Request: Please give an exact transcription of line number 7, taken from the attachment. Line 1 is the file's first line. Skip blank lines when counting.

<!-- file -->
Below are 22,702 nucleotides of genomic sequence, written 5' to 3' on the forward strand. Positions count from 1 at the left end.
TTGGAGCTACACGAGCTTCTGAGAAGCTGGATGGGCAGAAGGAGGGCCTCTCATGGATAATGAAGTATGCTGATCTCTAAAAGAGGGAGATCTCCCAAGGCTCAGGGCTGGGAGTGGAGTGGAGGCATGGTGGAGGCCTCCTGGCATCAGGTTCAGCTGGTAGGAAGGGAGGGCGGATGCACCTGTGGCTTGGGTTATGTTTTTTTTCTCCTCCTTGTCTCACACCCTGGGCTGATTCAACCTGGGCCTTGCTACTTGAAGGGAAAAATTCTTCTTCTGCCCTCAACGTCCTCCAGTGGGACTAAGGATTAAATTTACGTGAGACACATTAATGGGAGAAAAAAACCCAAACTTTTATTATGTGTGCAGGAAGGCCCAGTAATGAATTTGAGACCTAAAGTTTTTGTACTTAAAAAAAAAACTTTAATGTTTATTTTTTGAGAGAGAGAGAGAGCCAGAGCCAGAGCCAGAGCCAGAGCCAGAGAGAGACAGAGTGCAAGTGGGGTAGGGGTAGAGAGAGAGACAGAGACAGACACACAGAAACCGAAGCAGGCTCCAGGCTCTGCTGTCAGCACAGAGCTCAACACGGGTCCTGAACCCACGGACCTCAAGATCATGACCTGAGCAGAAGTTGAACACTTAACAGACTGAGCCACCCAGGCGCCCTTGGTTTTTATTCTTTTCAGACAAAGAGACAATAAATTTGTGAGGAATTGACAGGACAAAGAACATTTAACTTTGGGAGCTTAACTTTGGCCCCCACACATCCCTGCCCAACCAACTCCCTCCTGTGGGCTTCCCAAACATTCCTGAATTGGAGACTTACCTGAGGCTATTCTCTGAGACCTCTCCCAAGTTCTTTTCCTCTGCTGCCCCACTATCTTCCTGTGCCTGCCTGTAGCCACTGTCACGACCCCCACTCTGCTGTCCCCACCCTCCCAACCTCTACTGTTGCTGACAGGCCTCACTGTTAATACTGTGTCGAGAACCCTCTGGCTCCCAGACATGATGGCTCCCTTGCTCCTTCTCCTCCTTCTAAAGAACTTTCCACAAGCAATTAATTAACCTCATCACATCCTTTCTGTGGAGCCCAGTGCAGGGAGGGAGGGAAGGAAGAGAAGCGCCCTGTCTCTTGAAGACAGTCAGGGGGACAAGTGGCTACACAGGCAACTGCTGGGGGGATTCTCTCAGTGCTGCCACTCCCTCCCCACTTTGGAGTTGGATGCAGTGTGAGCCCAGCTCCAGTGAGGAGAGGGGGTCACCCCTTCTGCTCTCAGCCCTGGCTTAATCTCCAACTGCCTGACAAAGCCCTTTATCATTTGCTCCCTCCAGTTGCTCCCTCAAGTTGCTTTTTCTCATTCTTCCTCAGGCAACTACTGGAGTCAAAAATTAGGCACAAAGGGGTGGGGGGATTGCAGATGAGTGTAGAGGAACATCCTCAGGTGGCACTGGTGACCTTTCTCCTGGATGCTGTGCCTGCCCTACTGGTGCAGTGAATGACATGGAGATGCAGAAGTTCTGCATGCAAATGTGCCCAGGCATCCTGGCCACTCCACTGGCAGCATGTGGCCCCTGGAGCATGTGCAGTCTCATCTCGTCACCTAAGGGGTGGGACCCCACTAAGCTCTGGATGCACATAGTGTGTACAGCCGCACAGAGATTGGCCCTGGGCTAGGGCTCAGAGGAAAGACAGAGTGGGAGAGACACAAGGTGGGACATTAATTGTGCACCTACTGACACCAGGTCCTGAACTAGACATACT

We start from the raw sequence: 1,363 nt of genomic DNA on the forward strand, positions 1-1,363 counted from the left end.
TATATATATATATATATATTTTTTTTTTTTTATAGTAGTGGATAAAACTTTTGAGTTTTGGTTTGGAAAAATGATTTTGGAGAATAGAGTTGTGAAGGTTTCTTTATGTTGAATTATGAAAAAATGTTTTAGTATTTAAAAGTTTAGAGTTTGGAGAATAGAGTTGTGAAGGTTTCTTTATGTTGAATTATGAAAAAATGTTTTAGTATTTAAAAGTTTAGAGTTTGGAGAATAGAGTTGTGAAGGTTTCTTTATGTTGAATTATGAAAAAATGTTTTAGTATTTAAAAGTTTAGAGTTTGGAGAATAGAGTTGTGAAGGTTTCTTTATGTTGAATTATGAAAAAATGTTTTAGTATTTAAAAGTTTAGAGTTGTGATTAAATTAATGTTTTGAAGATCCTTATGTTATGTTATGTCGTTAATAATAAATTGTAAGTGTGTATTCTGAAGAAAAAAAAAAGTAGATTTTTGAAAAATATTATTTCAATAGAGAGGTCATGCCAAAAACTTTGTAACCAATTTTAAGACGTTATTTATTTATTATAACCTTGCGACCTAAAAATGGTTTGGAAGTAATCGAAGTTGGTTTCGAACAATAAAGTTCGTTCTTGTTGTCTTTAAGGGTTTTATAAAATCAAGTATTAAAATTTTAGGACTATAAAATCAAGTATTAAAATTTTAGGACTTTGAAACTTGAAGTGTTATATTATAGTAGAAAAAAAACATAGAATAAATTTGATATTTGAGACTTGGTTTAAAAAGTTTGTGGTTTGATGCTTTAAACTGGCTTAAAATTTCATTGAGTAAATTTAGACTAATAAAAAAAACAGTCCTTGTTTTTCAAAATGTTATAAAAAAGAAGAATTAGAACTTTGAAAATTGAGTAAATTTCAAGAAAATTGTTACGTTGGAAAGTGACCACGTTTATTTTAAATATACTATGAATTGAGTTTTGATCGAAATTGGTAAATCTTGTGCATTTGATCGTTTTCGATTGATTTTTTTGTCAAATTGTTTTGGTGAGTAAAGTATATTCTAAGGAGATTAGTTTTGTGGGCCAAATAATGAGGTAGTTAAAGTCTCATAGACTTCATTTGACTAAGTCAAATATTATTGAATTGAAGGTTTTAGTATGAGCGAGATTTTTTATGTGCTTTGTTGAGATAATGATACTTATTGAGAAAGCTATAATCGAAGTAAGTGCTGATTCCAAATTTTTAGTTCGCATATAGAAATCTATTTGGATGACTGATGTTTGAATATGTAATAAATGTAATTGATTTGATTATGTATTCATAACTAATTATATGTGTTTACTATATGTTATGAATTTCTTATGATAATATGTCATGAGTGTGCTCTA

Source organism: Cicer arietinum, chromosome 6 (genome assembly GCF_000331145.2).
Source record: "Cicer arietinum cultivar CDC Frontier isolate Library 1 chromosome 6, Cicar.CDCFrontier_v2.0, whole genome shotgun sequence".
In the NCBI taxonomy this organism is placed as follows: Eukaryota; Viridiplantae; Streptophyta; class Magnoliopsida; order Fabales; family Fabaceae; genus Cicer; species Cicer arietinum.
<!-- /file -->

In the NCBI taxonomy this organism is placed as follows: Eukaryota; Viridiplantae; Streptophyta; class Magnoliopsida; order Fabales; family Fabaceae; genus Cicer; species Cicer arietinum.